If you have not been to Detroit, it is hard to explain what it feels like to be there. There is limitless potential, endless frustration, and desperation. There have been countless TV specials on the city’s decline and the history, but to understand the city itself, you have to walk it. Talk to people and see. It is an education just to be there.
Unemployment is high, the American dream is forgotten. There are few people on the streets, those you do see keep their eyes down. Everywhere you look there are buildings in disrepair and squatting has taken over. Land is easy to come by but money is not. Talk with locals about the unions or the car industry and you are bound to end up in a heated discussion. There is talk of rebuilding the Red Wings arena and even that is contentious, the city is bankrupt.
Within all of this, there were my grandparents. They bought their home after the war, in the late 1940s. They were square dance callers and worked downtown as they began their family of five. It was the definition of success until the race riots of the 1960s. As everyone around them left, crime went up and the value of their home dropped, they stayed. Eventually new, diverse, and hard working neighbors moved in. By then they had money to leave but there they stayed, in the center of the melting pot.
On our visits, our family would get more culture in a week then our suburban neighborhood provided in a year. It is still the same as we saw this weekend when we gathered to celebrate my grandfathers life in the place that he loved. Detroit showed us a great variety for authentic food and fun characters. There are artists tagging walls and street musicians playing on trash cans. Go to Eastern Market and you will buy some fresh veggies and meet a true Detroit cross section. We went feather bowling, visited the Heidelberg project, and cruised the downtown redevelopment for brunches and dinners. I bought some new pieces at Pewabic Pottery and went to the Motown museum in time to see it was sold out. On the way back to the car I saw a dilapidated building titled “Glamour House” with a spitting image of the Breaking Bad trailer next door, it was just to perfect.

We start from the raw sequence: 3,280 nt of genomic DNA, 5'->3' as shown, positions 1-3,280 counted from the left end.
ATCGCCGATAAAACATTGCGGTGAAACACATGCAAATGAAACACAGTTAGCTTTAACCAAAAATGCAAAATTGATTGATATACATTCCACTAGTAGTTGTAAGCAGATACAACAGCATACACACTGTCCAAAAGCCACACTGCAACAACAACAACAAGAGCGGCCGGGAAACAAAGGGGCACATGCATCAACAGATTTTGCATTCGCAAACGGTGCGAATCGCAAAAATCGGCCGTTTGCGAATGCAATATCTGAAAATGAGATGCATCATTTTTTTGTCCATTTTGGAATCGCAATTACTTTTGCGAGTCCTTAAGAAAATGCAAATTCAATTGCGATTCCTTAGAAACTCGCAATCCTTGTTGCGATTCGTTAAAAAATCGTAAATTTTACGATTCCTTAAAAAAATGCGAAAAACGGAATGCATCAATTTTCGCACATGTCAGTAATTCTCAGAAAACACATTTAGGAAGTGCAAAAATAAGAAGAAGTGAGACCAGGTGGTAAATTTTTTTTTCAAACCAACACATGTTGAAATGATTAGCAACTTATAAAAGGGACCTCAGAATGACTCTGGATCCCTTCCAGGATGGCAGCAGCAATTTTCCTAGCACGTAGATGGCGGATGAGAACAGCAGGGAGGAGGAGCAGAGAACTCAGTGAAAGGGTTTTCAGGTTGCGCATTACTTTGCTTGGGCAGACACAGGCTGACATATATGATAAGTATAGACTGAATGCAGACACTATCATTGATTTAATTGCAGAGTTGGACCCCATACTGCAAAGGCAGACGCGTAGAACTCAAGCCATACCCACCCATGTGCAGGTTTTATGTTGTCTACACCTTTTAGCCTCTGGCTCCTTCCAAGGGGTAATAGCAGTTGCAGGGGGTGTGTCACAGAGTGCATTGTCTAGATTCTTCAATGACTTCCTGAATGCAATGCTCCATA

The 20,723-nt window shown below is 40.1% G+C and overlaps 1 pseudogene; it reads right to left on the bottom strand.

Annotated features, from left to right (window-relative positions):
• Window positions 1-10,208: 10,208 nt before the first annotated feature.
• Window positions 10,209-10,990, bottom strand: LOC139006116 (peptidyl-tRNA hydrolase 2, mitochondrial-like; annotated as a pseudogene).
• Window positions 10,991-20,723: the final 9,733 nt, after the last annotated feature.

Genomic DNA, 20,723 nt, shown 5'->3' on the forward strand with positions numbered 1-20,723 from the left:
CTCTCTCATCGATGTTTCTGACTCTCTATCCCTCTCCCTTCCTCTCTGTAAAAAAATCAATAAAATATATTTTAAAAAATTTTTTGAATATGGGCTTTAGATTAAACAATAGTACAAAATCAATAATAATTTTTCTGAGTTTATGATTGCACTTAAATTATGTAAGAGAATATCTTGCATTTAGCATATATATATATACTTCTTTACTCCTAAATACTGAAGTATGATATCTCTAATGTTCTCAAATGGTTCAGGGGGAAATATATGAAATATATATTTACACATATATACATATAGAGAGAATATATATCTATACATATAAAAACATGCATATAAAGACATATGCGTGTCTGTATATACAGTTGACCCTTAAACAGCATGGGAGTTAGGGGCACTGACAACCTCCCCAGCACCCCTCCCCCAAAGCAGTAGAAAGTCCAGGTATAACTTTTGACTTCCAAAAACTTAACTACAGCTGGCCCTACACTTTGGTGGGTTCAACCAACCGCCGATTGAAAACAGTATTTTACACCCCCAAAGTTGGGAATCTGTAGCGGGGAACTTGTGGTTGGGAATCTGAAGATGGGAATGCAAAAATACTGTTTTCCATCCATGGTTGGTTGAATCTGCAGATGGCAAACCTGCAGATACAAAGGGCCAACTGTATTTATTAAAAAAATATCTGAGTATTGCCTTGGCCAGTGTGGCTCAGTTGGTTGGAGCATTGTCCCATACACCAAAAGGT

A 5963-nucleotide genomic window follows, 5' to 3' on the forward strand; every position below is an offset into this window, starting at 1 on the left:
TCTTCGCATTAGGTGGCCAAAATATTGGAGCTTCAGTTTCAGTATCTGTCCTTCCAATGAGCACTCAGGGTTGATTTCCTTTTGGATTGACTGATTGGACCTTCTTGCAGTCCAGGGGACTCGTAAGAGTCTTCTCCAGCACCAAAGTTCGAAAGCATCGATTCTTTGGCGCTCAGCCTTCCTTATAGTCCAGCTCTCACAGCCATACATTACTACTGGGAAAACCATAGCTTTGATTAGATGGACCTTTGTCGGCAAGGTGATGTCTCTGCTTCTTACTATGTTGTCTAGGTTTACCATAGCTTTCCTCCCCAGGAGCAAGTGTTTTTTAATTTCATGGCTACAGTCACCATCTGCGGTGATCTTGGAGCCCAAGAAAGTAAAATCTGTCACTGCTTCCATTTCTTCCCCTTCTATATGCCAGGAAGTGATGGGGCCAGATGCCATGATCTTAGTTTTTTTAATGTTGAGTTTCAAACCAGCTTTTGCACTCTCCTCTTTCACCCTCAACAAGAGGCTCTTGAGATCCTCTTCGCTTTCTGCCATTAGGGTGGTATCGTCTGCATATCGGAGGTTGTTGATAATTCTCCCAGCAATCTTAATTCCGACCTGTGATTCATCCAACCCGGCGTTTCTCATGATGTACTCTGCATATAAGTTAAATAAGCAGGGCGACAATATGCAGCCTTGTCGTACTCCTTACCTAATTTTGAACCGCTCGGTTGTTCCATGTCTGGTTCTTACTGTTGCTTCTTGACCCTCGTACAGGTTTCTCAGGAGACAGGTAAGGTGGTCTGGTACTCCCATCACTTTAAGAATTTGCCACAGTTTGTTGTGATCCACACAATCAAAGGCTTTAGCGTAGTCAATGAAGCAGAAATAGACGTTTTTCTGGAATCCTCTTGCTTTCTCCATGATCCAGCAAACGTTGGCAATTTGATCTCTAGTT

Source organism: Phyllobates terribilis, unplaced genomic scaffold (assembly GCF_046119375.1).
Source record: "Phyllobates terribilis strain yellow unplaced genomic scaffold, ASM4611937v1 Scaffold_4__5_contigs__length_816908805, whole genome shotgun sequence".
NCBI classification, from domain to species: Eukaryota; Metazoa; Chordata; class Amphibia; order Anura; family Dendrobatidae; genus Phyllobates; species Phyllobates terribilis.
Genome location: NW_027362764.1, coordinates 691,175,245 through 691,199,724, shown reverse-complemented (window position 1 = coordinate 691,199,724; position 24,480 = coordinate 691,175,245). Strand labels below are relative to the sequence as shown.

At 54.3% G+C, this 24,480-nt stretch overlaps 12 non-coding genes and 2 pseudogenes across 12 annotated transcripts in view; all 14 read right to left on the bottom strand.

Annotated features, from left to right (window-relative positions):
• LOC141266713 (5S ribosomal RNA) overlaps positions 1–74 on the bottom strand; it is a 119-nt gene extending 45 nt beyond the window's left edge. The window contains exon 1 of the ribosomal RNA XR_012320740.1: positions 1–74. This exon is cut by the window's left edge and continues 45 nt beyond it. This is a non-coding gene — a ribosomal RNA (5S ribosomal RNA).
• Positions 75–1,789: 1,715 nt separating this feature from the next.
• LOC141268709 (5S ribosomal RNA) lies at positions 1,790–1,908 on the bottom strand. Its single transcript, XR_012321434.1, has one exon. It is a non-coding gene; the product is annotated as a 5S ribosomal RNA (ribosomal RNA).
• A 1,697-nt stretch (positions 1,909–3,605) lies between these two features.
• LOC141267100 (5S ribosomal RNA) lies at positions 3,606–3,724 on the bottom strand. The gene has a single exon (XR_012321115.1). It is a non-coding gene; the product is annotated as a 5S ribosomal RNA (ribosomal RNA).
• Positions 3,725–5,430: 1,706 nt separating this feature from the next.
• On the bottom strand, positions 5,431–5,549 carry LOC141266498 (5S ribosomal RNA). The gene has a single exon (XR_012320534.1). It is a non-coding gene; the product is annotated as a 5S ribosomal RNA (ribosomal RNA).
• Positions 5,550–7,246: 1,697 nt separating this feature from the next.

I am sure I have some of those details wrong but you get the idea. Not to bore you with travel stories or my family heritage, but this city is something to see and care about. I know that Detroit travel destinations are not a hot topic but if you get a chance, go. Be a witness to all that is happening and has happened there.